Well hopefully they do it well. I won’t complain about manufacturers building cars like this. Hopefully it is more than skin deep. We are overdue for a modern B-1 SE-R. Toyota certainly has the engineering to do it. Hopefully they have the will.

  • avatar

    Toyota mulls while GM culls.

    • 0 avatar
      Art Vandelay

      But Performance cars are probably the one area you would have to say GM is miles ahead. I mean the MK IV Supra and MR2 were 20 years ago. Even today the MKV Supra is no different than GM saying “We can’t do little cars…just stick a geo/chevy/Pontiac badge on a corolla and call it a day. I mean unless we are talking 6 figure figure limited run supercars what have they done over the past 2 decades. I can get a Corvette now for likely what the BMWOYOTA will run that is world class. Im no GM fan, but in this case, GM Builds while Toyota mulls and/or applies stickers and body kits.

      • 0 avatar
        jalop1991

        to be fair, Toyota engineered the fixed roof.

        TMW. I like it.

      • 0 avatar

        With Barra in charge everyone is on edge. She just axed GM’s two best sedans the CT6 and the Volt. The stock market has reacted negatively to her recent decisions. Last week she took the Camaro’s top engineer away from Chevrolet and reassigned him to produce electric vehicles. Even the current Corvette is being delayed amid some development chaos.

        Mary Barra makes hunches not decisions. She has little automobile knowledge herself so she follows the latest trends to guide her. She is probably unaware of the Cadillac performance renaissance of the last decade. Actually, she maybe a little too pragmatic for her own good, and this explains why her rein has not produced a single truly innovative car. However, she is enthusiastic about an Electric and Autonomous car future for GM that will probably never transpire. Again, she is speculating on the future based on short term analyst, not disciplined strategic thinking.

        Right now due to this shortsighted leadership GM is too risky to invest in. Apparently, investors agree with this analyst since GM stock is in a downfall.

        • 0 avatar
          Art Vandelay

          The Volt and CT6 don’t sell. No matter how good they may be (I disagree), it doesn’t matter if you have to sell em’ at a loss.

          And I’m not sure the “performance Renaissance” at Cadillac has been a net positive for them. BMW buyers buy BMWs…not Cadillacs.

  • avatar
    JoDa

    Sedans still sell to the immature jackasses so this only makes sense.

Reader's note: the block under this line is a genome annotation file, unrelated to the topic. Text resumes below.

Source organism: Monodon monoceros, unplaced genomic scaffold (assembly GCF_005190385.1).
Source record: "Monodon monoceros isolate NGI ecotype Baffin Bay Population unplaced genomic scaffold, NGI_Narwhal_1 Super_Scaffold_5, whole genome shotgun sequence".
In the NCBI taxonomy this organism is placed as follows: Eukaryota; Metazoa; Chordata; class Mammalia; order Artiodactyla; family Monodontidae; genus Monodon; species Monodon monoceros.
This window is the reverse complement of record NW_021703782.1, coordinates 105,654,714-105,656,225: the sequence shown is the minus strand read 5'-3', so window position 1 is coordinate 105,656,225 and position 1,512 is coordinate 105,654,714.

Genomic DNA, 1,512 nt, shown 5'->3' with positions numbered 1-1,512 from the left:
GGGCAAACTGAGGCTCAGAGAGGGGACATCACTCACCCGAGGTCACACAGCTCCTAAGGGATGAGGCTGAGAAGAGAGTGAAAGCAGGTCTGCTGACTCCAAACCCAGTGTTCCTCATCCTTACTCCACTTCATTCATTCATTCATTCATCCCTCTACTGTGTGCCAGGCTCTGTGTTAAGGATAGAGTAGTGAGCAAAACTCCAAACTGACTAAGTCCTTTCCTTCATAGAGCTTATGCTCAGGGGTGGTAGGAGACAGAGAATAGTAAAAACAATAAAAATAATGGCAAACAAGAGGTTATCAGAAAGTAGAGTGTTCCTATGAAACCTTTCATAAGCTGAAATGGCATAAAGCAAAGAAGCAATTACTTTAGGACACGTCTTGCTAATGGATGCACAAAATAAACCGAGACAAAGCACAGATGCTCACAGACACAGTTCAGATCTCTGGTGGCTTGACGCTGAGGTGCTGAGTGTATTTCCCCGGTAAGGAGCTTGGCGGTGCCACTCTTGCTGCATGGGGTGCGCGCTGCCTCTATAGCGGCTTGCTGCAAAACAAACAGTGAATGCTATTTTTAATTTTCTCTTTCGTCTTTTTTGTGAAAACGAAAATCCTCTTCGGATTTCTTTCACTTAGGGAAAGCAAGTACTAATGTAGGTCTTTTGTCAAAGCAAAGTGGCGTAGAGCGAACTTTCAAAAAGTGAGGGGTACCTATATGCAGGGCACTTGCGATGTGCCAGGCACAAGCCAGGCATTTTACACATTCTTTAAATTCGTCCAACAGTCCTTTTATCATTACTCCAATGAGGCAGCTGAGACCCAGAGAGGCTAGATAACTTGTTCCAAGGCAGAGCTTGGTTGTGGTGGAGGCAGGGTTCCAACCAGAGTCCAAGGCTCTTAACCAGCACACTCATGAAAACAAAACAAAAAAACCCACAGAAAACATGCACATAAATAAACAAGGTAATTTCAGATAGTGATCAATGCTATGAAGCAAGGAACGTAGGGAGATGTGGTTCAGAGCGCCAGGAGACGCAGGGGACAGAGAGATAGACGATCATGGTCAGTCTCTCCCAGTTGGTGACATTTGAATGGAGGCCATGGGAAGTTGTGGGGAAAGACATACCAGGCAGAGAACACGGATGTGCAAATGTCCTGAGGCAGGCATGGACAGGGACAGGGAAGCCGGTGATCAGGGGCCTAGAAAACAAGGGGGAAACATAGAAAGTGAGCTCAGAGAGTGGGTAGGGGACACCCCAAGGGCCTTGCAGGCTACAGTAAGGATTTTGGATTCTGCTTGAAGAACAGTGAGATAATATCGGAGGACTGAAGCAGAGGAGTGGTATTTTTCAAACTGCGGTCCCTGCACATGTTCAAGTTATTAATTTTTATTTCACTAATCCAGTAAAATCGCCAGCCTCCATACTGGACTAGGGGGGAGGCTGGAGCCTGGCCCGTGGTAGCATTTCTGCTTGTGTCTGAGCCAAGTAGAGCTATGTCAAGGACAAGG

Black interior with red stitching and the juveniles will overpay for it!

  • avatar
    RedRocket

    Well, since the Corolla has now been given an angry face that is as ugly as the rest of the Toyota lineup, perhaps some body cladding, spoilers, stripes, and fake vents are the next logical step.

  • avatar
    Superdessucke

    Minor quibble but I think they should resurrected GT-S name. Or maybe even the AllTrac name if they do all wheel drive. Iconic and would definitely fit the product. But I’ll take anything I can get at this point in terms of a sporty small car!

  • avatar
    Oberkanone

    What a tease. I’m not over the GRMN Yaris. 212HP in such a light weight chassis. Seeing it rocket around Nurburgring is joy and pain knowing it is denied to North America.

    GR Corolla is just news of future disappointment.


Back to TopLeave a Reply

You must be logged in to post a comment.

Recent Comments

  • ToolGuy: Showing up at Bank of America to report financial theft is sweetly ironic. (cimarron and thelaine, i’m...
  • Corey Lewis: I had three meals on the trip. Monday evening at McDonald’s, Tuesday morning was the free hot...
  • FormerFF: In addition to the dealer fee, they also charge the buyer what the county charges them for registration....
  • JimZ: nice 2014 Cherokee.
  • teddyc73: Ugly rear end.

New Car Research

Get a Free Dealer Quote

Staff

  • Contributors

  • Timothy Cain, Canada
  • Matthew Guy, Canada
  • Ronnie Schreiber, United States
  • Bozi Tatarevic, United States
  • Chris Tonn, United States
  • Corey Lewis, United States
  • Mark Baruth, United States
  • Moderators

  • Adam Tonge, United States
  • Corey Lewis, United States